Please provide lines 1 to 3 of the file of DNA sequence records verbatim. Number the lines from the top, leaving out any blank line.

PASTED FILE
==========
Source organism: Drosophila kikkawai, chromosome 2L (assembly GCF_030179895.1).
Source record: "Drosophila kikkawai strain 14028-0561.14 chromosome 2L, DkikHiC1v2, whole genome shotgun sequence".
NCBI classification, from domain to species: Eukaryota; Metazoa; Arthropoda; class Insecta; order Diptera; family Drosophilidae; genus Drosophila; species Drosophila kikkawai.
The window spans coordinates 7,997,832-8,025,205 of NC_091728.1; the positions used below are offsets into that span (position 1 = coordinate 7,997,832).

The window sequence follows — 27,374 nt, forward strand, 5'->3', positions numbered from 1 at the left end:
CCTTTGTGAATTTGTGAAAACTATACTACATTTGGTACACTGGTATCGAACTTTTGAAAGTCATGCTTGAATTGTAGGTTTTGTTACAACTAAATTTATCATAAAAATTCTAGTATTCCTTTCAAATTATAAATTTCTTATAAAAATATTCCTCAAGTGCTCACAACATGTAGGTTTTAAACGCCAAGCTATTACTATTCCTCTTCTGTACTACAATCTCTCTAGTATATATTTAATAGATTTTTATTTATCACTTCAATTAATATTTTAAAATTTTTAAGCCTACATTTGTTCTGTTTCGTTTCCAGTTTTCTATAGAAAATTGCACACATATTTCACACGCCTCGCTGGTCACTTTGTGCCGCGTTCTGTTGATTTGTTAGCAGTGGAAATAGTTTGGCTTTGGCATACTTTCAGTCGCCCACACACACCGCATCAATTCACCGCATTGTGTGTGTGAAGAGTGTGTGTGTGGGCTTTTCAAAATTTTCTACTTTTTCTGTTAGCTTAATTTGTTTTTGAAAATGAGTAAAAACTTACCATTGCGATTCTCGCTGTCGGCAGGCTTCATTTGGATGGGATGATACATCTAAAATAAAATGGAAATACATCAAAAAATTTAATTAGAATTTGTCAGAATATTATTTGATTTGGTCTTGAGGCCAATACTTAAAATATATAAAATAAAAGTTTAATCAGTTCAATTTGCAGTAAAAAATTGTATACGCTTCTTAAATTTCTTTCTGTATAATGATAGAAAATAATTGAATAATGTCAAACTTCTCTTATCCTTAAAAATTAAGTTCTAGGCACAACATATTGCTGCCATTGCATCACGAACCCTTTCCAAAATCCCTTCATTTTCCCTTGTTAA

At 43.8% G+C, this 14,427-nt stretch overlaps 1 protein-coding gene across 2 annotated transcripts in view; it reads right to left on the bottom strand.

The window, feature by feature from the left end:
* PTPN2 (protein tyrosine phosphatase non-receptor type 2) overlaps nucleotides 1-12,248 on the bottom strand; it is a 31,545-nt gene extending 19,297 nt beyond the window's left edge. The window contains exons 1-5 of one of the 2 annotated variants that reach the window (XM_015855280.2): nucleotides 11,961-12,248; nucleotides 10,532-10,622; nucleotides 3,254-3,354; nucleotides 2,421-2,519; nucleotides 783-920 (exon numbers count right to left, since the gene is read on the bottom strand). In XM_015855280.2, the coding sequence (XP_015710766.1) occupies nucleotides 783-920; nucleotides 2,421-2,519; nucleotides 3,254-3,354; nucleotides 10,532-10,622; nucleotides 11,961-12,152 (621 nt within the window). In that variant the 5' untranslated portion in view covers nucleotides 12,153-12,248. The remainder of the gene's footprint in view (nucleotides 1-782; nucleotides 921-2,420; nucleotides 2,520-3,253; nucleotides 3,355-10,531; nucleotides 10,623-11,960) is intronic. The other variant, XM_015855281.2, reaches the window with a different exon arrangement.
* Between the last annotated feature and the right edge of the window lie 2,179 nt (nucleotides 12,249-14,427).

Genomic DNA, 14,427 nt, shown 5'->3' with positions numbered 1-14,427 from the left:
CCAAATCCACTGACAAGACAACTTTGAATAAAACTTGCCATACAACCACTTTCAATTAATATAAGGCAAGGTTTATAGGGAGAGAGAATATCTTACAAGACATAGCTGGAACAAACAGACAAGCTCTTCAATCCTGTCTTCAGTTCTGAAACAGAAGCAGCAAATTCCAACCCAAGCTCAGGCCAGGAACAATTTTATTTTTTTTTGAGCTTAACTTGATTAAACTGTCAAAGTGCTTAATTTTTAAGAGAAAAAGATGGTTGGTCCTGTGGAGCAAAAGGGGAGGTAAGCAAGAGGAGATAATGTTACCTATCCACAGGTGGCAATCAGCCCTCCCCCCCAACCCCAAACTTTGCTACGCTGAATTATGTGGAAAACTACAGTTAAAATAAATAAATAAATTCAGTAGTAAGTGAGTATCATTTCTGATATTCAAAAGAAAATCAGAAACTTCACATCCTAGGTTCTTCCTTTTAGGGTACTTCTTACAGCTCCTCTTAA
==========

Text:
Source organism: Drosophila kikkawai, chromosome 2L (assembly GCF_030179895.1).
Source record: "Drosophila kikkawai strain 14028-0561.14 chromosome 2L, DkikHiC1v2, whole genome shotgun sequence".
NCBI classification, from domain to species: Eukaryota; Metazoa; Arthropoda; class Insecta; order Diptera; family Drosophilidae; genus Drosophila; species Drosophila kikkawai.